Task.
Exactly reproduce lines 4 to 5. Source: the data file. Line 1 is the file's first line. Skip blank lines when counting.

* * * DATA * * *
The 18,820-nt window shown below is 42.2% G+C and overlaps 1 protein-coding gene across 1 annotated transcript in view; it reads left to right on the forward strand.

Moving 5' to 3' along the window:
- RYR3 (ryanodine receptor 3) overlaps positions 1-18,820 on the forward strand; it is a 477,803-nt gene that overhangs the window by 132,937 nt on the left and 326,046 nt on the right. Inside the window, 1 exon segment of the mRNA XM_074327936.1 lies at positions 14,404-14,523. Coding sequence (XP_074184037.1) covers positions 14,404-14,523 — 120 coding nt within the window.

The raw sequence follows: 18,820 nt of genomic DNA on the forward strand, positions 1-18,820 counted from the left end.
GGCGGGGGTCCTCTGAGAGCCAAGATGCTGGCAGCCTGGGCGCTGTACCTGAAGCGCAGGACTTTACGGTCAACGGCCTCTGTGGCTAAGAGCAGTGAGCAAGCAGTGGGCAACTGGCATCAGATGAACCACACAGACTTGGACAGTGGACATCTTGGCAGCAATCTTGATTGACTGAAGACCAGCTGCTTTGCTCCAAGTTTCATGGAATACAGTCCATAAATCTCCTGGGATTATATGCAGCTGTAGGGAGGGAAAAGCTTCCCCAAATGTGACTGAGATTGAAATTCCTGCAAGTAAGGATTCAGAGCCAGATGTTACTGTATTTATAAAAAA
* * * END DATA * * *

The raw sequence follows: 18,820 nt of genomic DNA on the forward strand, positions 1-18,820 counted from the left end.
GGCGGGGGTCCTCTGAGAGCCAAGATGCTGGCAGCCTGGGCGCTGTACCTGAAGCGCAGGACTTTACGGTCAACGGCCTCTGTGGCTAAGAGCAGTGAGCAAGCAGTGGGCAACTGGCATCAGATGAACCACACAGACTTGGACAGTGGACATCTTGGCAGCAATCTTGATTGACTGAAGACCAGCTGCTTTGCTCCAAGTTTCATGGAATACAGTCCATAAATCTCCTGGGATTATATGCAGCTGTAGGGAGGGAAAAGCTTCCCCAAATGTGACTGAGATTGAAATTCCTGCAAGTAAGGATTCAGAGCCAGATGTTACTGTATTTATAAAAAA